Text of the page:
IMG_0417Horticultural industries are full of them; those who changed their respective careers half way through to do something ‘green’. We hear it all the time. “I used to be a ______ (Fill in the blank.), but I got so tired of ______ (Fill in the blank again.) and decided to get into landscaping.” Really?!? That is what you think of the landscape industry? Anyone who flunks out in your industry can ‘easily’ make it in landscaping?

While driving the delivery truck (because we could not hire a frustrated brain surgeon to do it for us), I had to deliver truckloads of rhododendrons to a ‘landscaper’ who did several jobs in Alameda and Contra Costa Counties. This ‘landscaper’ would walk through the nursery and tag whatever looked good at the time, and then assemble the landscape when the selected material arrived on site. Of course, he selected material that was in full bloom at the time, so the flowers were deteriorating by the time they arrived. His ‘landscapes’ were atrocious! The material was just tossed together so randomly, with plants that needed shade out in full sun, and full sun plants in the shade of big trees that were not pruned before the landscape was installed.

I can distinctly remember a job in the Oakland Hills that had two big Canary Island date palms that had not been groomed for many years. Decaying fronds were sagging low enough to mingle with the carcasses of agave blooms that were still sort of standing (or not) around the perimeter of the yard. Below these two palms (and I mean ‘below’, and within only a few feet of the trunks), the ‘landscaper’ had installed a few Colorado blue spruces, even more saucer magnolias, and about as many Japanese maples. These poor trees were literally pressed up against each other, and the rhododendrons that were getting delivered still needed to be stuffed in with them! Well, I could go on about how bad the ‘landscape’ was, but you probably get the point. Really, agaves and rhododendrons.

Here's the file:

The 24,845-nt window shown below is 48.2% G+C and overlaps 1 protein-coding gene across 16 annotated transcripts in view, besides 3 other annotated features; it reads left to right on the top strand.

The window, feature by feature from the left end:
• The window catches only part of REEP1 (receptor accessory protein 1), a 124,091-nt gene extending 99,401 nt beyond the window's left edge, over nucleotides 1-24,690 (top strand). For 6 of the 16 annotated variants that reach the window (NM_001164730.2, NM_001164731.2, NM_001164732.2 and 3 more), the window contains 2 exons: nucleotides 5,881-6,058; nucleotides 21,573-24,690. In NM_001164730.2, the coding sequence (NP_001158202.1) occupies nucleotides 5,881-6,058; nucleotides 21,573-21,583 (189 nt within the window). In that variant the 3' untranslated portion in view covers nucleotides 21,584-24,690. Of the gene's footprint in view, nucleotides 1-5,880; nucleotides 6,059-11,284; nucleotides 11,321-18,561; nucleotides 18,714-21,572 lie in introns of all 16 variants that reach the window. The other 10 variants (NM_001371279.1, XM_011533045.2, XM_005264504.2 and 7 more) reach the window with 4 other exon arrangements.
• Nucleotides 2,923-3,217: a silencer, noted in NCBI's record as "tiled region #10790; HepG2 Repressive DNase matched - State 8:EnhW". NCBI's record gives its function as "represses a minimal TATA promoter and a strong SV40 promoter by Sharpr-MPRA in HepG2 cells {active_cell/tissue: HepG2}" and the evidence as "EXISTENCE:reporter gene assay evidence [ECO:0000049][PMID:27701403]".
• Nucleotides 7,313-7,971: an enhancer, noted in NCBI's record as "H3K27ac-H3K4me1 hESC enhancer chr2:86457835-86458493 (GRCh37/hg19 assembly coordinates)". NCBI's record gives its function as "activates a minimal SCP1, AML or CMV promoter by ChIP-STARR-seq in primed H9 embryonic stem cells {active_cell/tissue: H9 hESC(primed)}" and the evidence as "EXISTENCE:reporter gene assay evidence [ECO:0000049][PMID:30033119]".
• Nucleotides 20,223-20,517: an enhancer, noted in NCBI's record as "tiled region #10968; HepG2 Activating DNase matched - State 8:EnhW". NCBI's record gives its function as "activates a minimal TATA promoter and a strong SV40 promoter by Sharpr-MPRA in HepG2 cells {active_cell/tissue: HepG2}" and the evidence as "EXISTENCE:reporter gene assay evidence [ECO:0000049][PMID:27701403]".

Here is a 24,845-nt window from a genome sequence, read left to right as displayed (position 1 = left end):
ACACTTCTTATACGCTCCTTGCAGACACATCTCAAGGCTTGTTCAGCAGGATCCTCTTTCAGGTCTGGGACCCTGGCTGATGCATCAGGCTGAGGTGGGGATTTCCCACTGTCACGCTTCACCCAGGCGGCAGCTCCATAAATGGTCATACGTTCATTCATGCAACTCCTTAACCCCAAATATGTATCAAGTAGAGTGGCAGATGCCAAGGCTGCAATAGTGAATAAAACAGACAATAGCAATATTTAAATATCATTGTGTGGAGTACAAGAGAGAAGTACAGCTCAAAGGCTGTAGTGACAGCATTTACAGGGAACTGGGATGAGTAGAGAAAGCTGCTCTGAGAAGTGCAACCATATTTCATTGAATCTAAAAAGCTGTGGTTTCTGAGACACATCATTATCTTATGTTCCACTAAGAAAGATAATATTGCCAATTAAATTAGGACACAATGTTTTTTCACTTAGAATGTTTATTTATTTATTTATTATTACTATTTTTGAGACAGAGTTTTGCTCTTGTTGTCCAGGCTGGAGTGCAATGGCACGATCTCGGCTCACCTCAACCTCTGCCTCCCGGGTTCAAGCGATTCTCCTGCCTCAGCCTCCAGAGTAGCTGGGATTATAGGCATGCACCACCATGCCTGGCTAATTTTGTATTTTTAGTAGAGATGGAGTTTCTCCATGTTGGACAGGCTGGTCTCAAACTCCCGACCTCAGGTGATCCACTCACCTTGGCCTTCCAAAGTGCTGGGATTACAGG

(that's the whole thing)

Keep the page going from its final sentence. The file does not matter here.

While unloading, the ‘landscaper’ explained to me, using the classic line mentioned above, “I used to be a chiropractor, but I got tired of all the stress and decided to get into landscaping.” He then continued to explain to me what made his career so stressful. After unloading the truck, I explained how frustrating it is to not be able to hire anyone to drive the truck or do the hard work at the farm. I hate working the irrigation through the middle of the night when summer gets hot. I am tired of the mud and rain in winter. Perhaps I should become a chiropractor!

Well, he did not like that much. He said that the two industries are completely different. Okay, I get that. He had to go to school for many years to earn his degree. Okay, I get that too. He had to work long hard hours for his career. Okay, I am still following here. It is a very stressful job that is not for everyone. Okay, have you worked out in the summer heat and dust, or winter cold and mud, until the sun went down, and sometimes into the night? Can you drive a tired old tractor or operate a chain saw? Do you even know how a shovel works?

The more he tried to explain to me that a chiropractor can become a horticultural professional, but a horticultural professional can not become a chiropractor, the more I realized how qualified I was for his former job. Yet, the horticultural industries are crowded with those who should be in other industries, or who simply do not take their work as seriously as it should be.

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